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BC First Nations Leadership Council praises Haida land title agreement

The FNLC says the signing will set a precedent for collaboration with the Crown, not litigation
Premier David Eby, Haida Nation Council President Gaagwiis (Jason Alsop), Minister of Indigenous Relations and Reconciliation Murray Rankin and Haida Nation Council Vice-President Stephen Grosse (not pictured) signed the “Gaayhllxid/Gíihlagalgang ‘Rising Tide’ Haida Title Lands Agreement” in Haida Gwaii on April 14, 2024. The First Nations Leadership Council commended the provincial government and the Haida Nation for the agreement. (Government of B.C./YouTube)

The First Nations Leadership Council has praised the recently signed Haida “Rising Tide” land agreement, while also calling on the federal government to reach similar agreements.

The agreement — which will give the Haida Nation title over their traditional territory — was tabled at the B.C. legislature on April 22, and will soon become law.

First Nations Summit political executive Robert Phillips praised the Haida Nation and the B.C. government for an agreement he said “sets up a process so that they can work together, government to government.”

Phillips said the government worked proactively with the Haida Nation, rather than resorting to litigation, which he said results in negative outcomes for both parties.

“Just by looking at our history, when we do protests or when we go to court, what eventually happens [is] negotiations,” Phillips said in an interview with The Northern View.

“It’s celebrated because the alternative is more court cases, more protests.”

The agreement — which Phillips said was “decades in the making” — was also important to move past basic recognition and begin action from the government, according to Phillips.

“I do believe that recognition of Aboriginal title is great. When we’re on the lands, we recognize the land. But this is actually implementation, so they have a process, government to government and it could be utilized as an example for the rest of Canada and throughout British Columbia,” Phillips said.

“This is a very important agreement that can serve and potentially impact treaty negotiations, but the Haida made it very clear, this is not a treaty, it’s an agreement for their governing body.”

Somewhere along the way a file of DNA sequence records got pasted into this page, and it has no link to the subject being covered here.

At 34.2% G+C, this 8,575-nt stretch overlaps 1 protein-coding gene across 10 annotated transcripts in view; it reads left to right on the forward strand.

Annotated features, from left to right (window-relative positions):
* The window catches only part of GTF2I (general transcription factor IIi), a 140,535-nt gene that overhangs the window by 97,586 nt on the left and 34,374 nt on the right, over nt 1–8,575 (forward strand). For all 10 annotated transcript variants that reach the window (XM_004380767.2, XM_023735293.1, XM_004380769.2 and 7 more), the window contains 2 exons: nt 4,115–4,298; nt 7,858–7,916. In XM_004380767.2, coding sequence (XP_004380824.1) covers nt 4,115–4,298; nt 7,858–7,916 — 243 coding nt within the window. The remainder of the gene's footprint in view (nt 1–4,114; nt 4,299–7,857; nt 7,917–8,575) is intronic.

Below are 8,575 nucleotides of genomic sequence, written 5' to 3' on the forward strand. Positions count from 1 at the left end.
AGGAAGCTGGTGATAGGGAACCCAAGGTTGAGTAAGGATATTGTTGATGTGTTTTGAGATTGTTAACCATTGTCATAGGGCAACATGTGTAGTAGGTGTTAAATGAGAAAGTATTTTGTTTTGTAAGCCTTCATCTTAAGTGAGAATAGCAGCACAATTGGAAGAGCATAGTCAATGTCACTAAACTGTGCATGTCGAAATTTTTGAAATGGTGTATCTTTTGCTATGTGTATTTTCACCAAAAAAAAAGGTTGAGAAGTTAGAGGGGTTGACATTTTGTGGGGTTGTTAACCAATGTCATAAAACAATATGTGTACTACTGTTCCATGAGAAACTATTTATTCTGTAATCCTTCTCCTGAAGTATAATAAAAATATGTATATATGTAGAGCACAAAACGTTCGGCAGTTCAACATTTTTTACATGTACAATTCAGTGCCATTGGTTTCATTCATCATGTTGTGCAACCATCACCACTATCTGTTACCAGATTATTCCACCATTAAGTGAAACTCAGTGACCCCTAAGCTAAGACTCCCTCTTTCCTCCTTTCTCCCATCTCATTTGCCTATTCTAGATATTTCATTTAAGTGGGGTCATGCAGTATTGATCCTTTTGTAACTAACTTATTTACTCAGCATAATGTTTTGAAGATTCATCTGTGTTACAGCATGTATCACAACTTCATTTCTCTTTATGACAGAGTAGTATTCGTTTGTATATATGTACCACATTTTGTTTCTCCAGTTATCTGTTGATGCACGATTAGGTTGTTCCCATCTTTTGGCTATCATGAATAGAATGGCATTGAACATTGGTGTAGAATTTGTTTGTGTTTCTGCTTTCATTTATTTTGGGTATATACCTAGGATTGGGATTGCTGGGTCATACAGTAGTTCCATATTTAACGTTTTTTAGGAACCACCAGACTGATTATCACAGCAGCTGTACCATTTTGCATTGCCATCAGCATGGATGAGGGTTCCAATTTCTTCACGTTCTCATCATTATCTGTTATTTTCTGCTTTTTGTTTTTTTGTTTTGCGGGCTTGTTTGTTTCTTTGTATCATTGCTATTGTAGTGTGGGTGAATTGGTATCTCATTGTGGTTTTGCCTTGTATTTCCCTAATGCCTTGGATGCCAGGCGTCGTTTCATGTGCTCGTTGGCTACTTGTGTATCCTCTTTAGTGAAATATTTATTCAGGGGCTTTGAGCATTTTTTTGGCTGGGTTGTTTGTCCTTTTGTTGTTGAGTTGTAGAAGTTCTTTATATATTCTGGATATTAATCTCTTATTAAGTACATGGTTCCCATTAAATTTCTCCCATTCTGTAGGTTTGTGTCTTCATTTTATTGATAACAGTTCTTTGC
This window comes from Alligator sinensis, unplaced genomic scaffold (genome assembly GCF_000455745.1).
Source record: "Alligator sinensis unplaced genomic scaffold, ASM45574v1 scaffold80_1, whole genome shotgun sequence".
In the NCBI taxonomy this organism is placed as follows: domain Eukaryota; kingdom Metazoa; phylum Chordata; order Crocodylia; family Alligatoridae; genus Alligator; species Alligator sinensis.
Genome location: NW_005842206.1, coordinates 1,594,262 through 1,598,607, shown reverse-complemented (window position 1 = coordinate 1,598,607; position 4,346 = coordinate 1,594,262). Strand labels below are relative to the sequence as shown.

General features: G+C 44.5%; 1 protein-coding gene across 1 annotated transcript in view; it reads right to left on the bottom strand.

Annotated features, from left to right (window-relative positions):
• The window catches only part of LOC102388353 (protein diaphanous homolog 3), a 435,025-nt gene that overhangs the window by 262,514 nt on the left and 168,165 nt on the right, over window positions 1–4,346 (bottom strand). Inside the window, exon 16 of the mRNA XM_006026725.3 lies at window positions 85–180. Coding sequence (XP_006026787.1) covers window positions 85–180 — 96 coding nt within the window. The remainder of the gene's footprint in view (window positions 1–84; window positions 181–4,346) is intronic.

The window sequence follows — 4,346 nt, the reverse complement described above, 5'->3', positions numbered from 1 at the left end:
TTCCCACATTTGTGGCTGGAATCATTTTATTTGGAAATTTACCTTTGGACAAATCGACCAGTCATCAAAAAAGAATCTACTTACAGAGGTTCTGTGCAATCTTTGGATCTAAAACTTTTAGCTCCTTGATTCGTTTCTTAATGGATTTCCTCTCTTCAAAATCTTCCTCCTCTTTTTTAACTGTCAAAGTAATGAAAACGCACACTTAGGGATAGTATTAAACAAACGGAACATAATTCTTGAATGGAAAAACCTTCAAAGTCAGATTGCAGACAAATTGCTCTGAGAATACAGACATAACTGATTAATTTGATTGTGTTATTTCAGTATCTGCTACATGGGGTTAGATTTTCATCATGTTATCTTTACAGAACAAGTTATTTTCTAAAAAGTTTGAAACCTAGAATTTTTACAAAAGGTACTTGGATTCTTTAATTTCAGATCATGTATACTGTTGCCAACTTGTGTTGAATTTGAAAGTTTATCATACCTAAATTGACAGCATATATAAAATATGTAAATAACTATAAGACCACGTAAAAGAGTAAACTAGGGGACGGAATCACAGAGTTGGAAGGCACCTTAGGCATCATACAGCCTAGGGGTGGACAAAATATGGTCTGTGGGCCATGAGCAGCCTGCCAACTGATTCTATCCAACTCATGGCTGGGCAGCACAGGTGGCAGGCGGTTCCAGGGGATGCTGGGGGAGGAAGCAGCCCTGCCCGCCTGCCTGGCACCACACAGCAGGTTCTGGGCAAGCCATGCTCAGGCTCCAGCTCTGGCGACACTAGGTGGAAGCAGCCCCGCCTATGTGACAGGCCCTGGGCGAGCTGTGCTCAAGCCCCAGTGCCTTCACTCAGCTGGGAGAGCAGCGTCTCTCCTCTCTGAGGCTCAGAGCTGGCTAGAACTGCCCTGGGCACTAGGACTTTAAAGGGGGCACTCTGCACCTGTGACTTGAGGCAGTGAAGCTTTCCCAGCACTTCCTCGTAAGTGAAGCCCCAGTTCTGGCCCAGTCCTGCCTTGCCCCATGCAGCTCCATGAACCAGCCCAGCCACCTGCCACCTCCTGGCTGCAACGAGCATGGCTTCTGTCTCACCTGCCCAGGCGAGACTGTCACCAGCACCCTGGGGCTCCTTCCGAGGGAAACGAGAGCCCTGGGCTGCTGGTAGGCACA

Phillips said the historic agreement will allow the Nation to steward their land more effectively in collaboration with the B.C. government.

“With this governing body set up, the land will be taken care of,” he said.

“We need to set up something so that there’s a coexistence of laws and land management.”

He said the agreement will also be a step toward fulfilling the recommendations of the United Nations Declaration on the Rights of Indigenous Peoples.

Federal Minister of Crown-Indigenous Relations Gary Anandasangaree was in attendance when the bill was tabled, and Phillips hopes similar agreements will soon be made in the federal arena.

President of the Union of BC Indian Chiefs Grand Chief Stewart Phillip also celebrated the agreement.

“For years the Supreme Court of Canada has clearly and repeatedly called on the Crown to negotiate with First Nations to reconcile their rights and interests with those of the broader public. Despite this, and in violation of domestic and international law, the Crown has long sought to deny First Nations our most basic inherent, constitutional, and human rights through costly and deeply offensive court proceedings,” Phillip said in a press release.

“Today is an incredible step forward toward addressing the deep colonial harms that have been waged upon our people and jointly creating a path forward.”

The First Nations Leadership Council comprises the political executives of British Columbia Assembly of First Nations, the First Nations Summit and the Union of British Columbia Indian Chiefs.

READ MORE: B.C. tables legislation to recognize ‘historic’ title of Haida Nation

About the Author: Seth Forward, Local Journalism Initiative

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